Structure and Interpretations of Computer Programs is very good. It was MITs old CS textbook, it’s still highly relevant. It takes a while to get through and you probably would get the most value out of it if you already have a lot of programming experience.
I also recommend Programming in Haskell by Graham Hutton 2nd Edition (Don’t get the 1st edition). It will warp you mind to think in a functional way. I would put it up there with K&R in terms of how well written it is.
I’m a student at a “Java school,” reading these has made me far better than my peers at programming.
Paul Graham has a lot of good essays on programming too, as well as life stuff.
If you're interested in something closer to the hardware than Python, why not read about the language that implements Python?
It's a programming classic, very concise, easy to read and informative. It'll take you from basic control statements to eventually writing a memory allocator.
Available for free online  and hard copy 
Two I've enjoyed are:
"The Pragmatic Programmer" by Andy Hunt and Dave Thomas
"Clean Architecture" by Robert C Martin
I have the orginal hardbound 1992 edition , but it looks like there is a 2013 revision available as a collection of pdfs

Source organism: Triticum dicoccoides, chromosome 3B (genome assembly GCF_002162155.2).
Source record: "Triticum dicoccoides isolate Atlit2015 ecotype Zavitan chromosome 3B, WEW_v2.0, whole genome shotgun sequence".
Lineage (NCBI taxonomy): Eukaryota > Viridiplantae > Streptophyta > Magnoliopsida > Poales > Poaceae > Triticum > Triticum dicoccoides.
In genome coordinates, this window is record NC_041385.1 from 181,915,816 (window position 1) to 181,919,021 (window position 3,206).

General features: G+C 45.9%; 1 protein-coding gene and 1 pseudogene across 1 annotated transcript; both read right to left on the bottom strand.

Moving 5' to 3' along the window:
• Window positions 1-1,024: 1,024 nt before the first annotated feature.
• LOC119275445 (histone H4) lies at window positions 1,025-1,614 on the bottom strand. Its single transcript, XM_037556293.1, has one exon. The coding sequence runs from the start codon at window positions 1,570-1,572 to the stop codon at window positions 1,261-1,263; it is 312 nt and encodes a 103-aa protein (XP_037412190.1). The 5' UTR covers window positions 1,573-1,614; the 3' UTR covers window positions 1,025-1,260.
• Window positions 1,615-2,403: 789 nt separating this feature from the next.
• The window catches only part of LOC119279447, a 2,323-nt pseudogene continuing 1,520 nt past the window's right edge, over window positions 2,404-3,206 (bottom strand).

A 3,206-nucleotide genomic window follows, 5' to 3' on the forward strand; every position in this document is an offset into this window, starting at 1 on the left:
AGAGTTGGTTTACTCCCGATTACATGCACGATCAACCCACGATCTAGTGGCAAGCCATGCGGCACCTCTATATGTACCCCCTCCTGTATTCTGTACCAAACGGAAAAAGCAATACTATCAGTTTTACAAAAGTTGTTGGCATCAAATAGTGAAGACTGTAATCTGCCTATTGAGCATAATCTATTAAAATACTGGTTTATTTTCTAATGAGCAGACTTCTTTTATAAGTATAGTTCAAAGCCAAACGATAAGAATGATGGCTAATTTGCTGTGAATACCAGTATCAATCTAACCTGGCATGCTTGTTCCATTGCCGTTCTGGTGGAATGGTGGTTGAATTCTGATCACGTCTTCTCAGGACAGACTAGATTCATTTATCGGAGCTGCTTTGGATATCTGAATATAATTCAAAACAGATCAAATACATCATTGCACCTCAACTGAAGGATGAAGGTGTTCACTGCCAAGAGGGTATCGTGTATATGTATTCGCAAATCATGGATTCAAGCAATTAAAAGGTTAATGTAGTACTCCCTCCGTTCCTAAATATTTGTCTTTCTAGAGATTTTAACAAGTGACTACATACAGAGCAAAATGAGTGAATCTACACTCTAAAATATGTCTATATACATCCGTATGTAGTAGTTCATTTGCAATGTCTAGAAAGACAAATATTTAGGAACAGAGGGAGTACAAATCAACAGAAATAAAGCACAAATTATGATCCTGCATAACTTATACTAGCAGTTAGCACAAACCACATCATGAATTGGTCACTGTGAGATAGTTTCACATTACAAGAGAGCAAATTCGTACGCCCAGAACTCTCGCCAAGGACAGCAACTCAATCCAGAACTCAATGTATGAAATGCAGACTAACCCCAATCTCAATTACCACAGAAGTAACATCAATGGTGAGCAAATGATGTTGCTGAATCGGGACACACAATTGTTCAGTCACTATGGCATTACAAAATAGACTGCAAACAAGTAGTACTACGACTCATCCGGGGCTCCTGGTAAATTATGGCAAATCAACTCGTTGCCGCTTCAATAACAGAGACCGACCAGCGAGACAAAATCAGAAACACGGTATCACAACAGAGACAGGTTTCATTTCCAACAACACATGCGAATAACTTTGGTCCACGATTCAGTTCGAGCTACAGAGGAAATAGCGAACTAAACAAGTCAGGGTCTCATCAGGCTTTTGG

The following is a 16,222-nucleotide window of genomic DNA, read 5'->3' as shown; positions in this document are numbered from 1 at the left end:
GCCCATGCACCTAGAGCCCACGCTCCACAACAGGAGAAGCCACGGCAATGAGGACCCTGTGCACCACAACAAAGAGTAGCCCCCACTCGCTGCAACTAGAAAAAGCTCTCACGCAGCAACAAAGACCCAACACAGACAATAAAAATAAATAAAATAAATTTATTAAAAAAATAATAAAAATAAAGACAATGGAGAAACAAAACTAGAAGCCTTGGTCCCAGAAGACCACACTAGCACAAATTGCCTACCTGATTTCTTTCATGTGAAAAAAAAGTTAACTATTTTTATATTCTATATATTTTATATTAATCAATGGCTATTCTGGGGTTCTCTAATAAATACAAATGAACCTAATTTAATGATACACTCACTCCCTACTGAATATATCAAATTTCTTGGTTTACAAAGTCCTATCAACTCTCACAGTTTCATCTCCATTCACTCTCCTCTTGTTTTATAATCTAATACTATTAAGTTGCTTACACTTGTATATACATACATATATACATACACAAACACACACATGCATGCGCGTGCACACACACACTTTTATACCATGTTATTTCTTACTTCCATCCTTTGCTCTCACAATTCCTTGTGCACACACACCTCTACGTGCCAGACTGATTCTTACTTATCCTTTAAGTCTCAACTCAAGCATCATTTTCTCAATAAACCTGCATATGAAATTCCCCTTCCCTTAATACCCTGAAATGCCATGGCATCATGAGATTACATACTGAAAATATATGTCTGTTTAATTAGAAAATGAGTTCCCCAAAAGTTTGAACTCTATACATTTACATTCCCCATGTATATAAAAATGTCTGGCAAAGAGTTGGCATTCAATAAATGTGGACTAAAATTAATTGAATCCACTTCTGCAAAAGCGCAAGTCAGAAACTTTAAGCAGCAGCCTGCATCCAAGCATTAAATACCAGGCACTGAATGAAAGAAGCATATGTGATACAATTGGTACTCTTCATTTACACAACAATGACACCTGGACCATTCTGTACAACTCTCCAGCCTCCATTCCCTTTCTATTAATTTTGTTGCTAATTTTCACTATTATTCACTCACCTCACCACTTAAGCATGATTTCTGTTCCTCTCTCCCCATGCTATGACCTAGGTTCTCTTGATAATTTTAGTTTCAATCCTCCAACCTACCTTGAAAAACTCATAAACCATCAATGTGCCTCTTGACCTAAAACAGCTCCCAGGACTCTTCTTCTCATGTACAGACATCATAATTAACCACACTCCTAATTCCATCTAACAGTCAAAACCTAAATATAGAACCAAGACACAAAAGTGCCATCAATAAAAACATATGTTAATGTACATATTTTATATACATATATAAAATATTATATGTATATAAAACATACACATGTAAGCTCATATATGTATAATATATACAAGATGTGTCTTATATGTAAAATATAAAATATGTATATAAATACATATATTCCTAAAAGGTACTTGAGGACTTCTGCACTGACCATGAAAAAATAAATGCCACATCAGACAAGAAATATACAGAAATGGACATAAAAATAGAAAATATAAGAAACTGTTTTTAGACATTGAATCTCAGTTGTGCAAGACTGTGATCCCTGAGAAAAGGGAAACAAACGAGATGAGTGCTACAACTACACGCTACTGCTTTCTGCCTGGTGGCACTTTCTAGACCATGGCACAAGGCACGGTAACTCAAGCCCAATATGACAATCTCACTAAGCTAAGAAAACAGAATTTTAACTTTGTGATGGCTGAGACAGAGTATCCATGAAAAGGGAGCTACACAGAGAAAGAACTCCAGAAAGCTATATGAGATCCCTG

You are unlikely to encounter Oberon in the wild, but this book is the clearest and most elegant exposition of a systems design I have seen. They walk through the code for a complete operating system from hardware drivers to file system, compiler, graphic user interface and everything else in less than 10,000 lines of code. The focus on modularity and minimalism is very refreshing.
Java: Even for an early version I still revisit  Kathy Sierra SCJP 6 book beside of new ones, a great reminder for core concepts and basics, also 'effective java' by Joshua Bloch
C: As HeckFeck mentioned it was fun to follow C Programming Language by Brian W. Kernighan, Dennis Ritchie
Herlihy and Shavit's The Art of Multiprocessor Programming was fantastic for learning about parallel/concurrent algorithm and data structure design
I learned React using Stephen Grider online courses.